An empty XLM loop ran slower than the VBA so its maybe best to avoid XLM if you need to loop
I don’t think Ms are talking publicly about 14 or 15 yet (apart from scotching death of VBA rumours), but I have heard those death of XLM rumours (unscotched so far!)
]]>I have not yet tested using the array formula or SUMPRODUCT in the XLM function, but presumably its faster than AvToTol2 but still not as fast as the VBA udf.
BTW I am sure I remember someone from MSoft publicly saying that XLM was going away in XL14 or 15?
]]>=SUM(IF(ISNUMBER(theRange)*ABS(theRange)>dTolerance,theRange,0))
=SUM(IF(ISNUMBER(theRange)*ABS(theRange)>dTolerance,1,0))
would be faster than
=AVERAGE(IF(ISNUMBER(theRange)*ABS(theRange)>dTolerance,theRange,0))
?
Also, is some entry in theRange is neither a number nor numeric text, I believe ISNUMBER(theRange)*ABS(theRange)>dTolerance won’t produce the results you intend.
]]>This one whups your vba for sparse data sets, but is a disaster in large dense ones:
 XLM AvToTol2
Result type  =RESULT(19)

arg1(range)  =ARGUMENT(“theRange”,8)
arg2 (num)  =ARGUMENT(“dTolerance”,1)

initialise sum  =SET.VALUE(G10,0)
initialise count  =SET.VALUE(G11,0)

accumulate sum  123
accumulate count  10

 =FOR.CELL(“x”,theRange,TRUE)

get the sum  =IF(ISNUMBER(x),IF(ABS(x)>dTolerance,x,0),0)
get the count  =IF(ABS(G15)>dTolerance,1,0)

wrap out errors  =IF(ISERROR(G15),0,G15)
wrap out errors  =IF(ISERROR(G16),0,G16)

set the val  =SET.VALUE(G10,G10+G18)
set the count  =SET.VALUE(G11,G11+G19)

 =NEXT()

 =RETURN(G10/G11)

Use text to cols to split the comments
This one is better than the first for dense sets but nowhere near your VBA:
XLM AvToTol3
=RESULT(19)
=ARGUMENT(“theRange”,8)
=ARGUMENT(“dTolerance”,1)
=SUM(IF(ISNUMBER(theRange)*ABS(theRange)>dTolerance,theRange,0))
=SUM(IF(ISNUMBER(theRange)*ABS(theRange)>dTolerance,1,0))
=RETURN(J7/J8)
(those sums should be array entered, otherwise it runs fast but wrong)
I’m sure there is a better way, I’ll have a think. Suggestions welcome.
This bears out my experience that looping in XLM is sloooow.
]]>A1: =RESULT(3)
A2:
A3:
A4:
A5: =ARGUMENT(“TheRange”,64)
A6: =ARGUMENT(“dTol”,1)
A7: =SET.VALUE(s,0)
A8: =SET.VALUE(n,0)
A9: =FOR(“ri”,1,ROWS(TheRange),1)
A10: = FOR(“ci”,1,COLUMNS(TheRange),1)
A11: = SET.VALUE(v,INDEX(TheRange,ri,ci))
A12: = IF(ISNUMBER(v))
A13: = IF(ABS(v)>dTol)
A14: = SET.VALUE(s,s+v)
A15: = SET.VALUE(n,n+1)
A16: = END.IF()
A17: = END.IF()
A18: = NEXT()
A19: =NEXT()
A20: =RETURN(IF(n>0,s/n,”no numbers in the range”))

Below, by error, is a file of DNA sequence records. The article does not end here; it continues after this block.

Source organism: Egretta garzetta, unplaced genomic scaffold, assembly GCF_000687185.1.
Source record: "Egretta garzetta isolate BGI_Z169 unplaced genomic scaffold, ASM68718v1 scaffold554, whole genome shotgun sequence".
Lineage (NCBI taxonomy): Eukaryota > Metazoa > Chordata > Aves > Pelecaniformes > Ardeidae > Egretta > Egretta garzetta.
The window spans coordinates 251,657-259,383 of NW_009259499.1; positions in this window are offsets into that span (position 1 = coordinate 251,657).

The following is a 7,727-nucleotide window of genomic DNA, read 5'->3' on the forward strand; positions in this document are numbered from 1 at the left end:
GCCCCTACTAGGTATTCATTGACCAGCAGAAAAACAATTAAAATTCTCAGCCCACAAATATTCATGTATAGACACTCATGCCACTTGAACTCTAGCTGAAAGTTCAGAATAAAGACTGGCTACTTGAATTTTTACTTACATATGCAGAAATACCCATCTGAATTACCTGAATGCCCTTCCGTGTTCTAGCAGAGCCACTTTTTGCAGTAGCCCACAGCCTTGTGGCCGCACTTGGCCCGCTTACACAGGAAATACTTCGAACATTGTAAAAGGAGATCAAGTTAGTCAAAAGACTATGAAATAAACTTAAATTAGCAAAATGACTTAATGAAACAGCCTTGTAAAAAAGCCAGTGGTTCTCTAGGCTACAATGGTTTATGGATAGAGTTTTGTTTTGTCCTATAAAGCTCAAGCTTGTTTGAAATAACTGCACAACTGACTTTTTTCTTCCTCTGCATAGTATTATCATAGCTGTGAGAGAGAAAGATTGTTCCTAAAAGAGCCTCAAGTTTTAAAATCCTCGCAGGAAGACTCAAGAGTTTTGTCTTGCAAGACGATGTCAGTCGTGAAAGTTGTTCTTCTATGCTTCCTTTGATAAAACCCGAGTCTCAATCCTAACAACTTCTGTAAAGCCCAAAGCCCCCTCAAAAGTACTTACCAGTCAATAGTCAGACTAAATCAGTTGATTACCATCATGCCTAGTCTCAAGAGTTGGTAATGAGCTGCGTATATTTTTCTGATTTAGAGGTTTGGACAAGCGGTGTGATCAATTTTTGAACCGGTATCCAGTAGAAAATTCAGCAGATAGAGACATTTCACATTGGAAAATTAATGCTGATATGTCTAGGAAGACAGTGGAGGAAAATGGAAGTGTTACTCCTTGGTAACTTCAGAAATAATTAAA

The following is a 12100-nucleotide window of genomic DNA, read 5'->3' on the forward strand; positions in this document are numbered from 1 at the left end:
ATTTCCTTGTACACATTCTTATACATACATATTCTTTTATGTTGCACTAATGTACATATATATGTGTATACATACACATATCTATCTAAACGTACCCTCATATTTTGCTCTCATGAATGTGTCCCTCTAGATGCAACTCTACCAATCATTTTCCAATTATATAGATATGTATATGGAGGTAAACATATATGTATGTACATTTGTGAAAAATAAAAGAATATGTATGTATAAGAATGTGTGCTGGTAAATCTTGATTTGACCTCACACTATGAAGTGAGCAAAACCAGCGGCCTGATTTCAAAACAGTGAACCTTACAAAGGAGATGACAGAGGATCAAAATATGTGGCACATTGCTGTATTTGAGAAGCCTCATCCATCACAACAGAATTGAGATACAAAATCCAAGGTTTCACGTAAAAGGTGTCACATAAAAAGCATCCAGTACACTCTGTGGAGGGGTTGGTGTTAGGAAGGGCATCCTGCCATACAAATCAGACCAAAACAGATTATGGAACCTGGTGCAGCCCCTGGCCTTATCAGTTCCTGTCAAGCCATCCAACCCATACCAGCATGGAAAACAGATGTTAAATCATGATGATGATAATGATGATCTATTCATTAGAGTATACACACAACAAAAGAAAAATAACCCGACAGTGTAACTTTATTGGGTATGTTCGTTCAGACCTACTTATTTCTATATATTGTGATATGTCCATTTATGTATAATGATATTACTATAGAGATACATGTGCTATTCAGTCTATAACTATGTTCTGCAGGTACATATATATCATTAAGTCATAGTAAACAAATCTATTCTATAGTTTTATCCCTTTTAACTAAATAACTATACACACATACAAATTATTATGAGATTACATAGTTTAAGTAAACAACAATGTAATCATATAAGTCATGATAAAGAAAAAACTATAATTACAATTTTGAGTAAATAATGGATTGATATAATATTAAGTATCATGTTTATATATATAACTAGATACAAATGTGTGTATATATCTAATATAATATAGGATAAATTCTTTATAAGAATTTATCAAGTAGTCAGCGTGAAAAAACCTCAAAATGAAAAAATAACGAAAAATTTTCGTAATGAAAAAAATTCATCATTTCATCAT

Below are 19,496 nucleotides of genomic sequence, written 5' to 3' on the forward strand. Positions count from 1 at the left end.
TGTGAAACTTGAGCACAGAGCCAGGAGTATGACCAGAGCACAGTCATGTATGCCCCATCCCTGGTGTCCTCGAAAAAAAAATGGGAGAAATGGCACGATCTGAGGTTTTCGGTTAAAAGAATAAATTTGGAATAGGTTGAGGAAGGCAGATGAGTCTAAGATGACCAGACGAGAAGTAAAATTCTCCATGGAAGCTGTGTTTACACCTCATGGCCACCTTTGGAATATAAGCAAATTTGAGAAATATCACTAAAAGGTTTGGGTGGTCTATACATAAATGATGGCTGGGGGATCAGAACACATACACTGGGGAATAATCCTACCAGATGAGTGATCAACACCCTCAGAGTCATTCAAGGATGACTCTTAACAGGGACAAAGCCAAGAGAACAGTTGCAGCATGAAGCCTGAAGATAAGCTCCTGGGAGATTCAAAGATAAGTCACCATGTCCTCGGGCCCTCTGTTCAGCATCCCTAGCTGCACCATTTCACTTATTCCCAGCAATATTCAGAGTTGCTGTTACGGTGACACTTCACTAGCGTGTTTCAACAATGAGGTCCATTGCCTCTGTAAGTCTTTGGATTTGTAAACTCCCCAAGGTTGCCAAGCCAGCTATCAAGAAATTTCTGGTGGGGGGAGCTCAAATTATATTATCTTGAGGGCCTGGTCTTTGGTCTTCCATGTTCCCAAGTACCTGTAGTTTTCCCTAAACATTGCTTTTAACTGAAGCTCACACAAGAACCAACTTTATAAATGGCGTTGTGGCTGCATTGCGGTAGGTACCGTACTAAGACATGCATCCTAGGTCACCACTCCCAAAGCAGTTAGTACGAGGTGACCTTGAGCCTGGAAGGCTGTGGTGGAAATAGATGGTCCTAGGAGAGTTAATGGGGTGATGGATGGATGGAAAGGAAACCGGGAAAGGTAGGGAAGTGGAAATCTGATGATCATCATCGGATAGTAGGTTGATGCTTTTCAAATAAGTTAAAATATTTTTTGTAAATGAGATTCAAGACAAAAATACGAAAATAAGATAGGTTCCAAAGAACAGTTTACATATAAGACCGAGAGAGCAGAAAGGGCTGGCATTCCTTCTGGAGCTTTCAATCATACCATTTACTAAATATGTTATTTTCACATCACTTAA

where A1 is the named FUNCTION foo, A2 is the local named range v, A3 the local named range s, and A4 the local named range n.
]]>d = CDbl(v)
converts numeric text into numbers. SUMIF won’t. If your range should contain only numbers and empty cells, wouldn’t a bushier
If VarType(v) = vbDouble Then
d = v
If Abs(d) > dTol Then
:
be faster than using an error trap around
d = CDbl(v)
?
]]>This particular UDF is from one of a series of experiments comparing different ways of writing UDFs with equivalent formulae (and different technologies for UDFs), which is why it would be interesting to play with a wellwritten XLM version.
It turns out that reasonably optimised VBA UDFs are often a lot faster than equivalent array formulae, but VBA UDF speed is very sensitive to the way the UDF is written (the slowest averagetol VBA UDF is about 100 times slower than the fastest), and if you are using many instances of a UDF you also need to avoid the VBE refresh slowdown bug.
AVERAGETOLE is about 2.5 to 3.5 times faster than your particular array formulae (depends on the number of rows) when calculation is initiated from VBA, but is about twice as slow as the equivalent SUMIF()/COUNTIF() formula.
]]>=AVERAGE(IF(ISNUMBER(1/(ABS(TheRange)>dTol)),–TheRange))
Would array formuas, even those needing a half dozen builtin function calls, run faster than any single udf?
This formula would return #VALUE! rather than #N/A on overflow, but that’s about the only difference with your udf I can see.
]]>Yes for each is faster, but its not usually a significant factor in the overall times.
@Marcus,
.Value2 makes no difference when handling strings or Booleans
When handling numbers there are several advantages:
– its 1520% faster than .value and often the time to get the data into a variant array is the largest time component.
– you don’t get the truncation of decimal places for cells formatted as currency that is caused by .Value implicitly converting to Currency datatype.
– it does not convert Dates to the VBA epoch: this may be an advantage or disadvantage.